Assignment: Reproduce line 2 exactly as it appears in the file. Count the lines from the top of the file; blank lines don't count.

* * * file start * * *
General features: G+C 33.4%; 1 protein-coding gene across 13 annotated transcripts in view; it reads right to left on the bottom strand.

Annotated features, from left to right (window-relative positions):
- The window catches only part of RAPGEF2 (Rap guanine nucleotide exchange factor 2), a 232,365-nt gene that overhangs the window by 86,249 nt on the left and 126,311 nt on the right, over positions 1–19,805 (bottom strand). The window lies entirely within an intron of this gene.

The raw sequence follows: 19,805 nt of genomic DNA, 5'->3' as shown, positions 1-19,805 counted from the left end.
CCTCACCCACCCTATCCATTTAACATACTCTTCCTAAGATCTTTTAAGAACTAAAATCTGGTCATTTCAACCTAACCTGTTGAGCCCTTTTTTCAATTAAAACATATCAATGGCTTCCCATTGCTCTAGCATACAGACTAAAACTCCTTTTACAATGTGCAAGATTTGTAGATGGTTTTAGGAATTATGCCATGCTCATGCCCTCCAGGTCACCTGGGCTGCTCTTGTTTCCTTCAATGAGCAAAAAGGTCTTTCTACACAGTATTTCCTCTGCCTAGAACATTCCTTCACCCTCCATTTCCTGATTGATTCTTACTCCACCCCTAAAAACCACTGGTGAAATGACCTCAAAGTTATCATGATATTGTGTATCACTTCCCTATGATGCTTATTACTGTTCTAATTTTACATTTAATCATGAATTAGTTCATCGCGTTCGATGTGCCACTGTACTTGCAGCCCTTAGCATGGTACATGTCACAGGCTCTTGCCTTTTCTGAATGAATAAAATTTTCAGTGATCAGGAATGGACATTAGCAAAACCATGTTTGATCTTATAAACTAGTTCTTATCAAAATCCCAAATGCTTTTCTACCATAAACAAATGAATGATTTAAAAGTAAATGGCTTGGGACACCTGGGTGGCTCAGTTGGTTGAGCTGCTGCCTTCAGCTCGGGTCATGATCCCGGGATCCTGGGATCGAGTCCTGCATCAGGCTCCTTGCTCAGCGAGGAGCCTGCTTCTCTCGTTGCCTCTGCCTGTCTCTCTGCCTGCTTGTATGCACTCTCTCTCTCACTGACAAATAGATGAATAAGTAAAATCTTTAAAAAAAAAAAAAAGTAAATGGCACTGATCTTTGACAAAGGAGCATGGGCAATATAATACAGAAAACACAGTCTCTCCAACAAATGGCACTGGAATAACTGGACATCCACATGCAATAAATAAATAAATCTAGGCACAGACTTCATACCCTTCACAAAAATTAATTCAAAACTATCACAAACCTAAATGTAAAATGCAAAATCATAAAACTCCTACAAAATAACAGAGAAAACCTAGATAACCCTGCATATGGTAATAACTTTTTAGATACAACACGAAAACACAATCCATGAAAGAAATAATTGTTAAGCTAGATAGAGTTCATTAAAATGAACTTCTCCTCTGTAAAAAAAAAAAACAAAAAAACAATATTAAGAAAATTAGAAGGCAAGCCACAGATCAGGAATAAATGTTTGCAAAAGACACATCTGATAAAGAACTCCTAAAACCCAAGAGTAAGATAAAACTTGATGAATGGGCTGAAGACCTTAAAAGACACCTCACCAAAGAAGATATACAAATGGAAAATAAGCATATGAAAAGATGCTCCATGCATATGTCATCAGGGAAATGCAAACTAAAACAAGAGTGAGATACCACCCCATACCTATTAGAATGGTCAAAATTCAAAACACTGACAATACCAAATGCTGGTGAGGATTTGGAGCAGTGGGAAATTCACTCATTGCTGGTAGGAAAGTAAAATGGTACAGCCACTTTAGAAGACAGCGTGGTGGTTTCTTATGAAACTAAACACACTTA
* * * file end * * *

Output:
Annotated features, from left to right (window-relative positions):